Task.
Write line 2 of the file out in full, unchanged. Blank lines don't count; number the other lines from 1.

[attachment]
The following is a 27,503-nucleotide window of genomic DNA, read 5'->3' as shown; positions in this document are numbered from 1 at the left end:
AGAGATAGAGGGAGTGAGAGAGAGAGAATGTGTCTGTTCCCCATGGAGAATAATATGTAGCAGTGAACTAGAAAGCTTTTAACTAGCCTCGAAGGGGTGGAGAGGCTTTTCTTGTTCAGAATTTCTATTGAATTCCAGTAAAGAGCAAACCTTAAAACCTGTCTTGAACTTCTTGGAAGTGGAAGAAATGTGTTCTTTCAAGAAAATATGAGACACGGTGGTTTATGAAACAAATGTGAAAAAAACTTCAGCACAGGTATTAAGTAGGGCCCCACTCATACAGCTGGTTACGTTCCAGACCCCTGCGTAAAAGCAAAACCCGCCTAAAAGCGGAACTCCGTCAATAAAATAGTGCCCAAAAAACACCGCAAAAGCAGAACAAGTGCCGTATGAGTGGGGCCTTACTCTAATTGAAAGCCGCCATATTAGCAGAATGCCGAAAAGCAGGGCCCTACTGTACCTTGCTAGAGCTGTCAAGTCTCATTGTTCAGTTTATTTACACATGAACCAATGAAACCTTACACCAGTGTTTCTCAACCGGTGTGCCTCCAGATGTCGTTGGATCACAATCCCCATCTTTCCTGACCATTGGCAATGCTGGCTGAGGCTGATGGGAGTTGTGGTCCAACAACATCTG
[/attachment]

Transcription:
AGAGATAGAGGGAGTGAGAGAGAGAGAATGTGTCTGTTCCCCATGGAGAATAATATGTAGCAGTGAACTAGAAAGCTTTTAACTAGCCTCGAAGGGGTGGAGAGGCTTTTCTTGTTCAGAATTTCTATTGAATTCCAGTAAAGAGCAAACCTTAAAACCTGTCTTGAACTTCTTGGAAGTGGAAGAAATGTGTTCTTTCAAGAAAATATGAGACACGGTGGTTTATGAAACAAATGTGAAAAAAACTTCAGCACAGGTATTAAGTAGGGCCCCACTCATACAGCTGGTTACGTTCCAGACCCCTGCGTAAAAGCAAAACCCGCCTAAAAGCGGAACTCCGTCAATAAAATAGTGCCCAAAAAACACCGCAAAAGCAGAACAAGTGCCGTATGAGTGGGGCCTTACTCTAATTGAAAGCCGCCATATTAGCAGAATGCCGAAAAGCAGGGCCCTACTGTACCTTGCTAGAGCTGTCAAGTCTCATTGTTCAGTTTATTTACACATGAACCAATGAAACCTTACACCAGTGTTTCTCAACCGGTGTGCCTCCAGATGTCGTTGGATCACAATCCCCATCTTTCCTGACCATTGGCAATGCTGGCTGAGGCTGATGGGAGTTGTGGTCCAACAACATCTG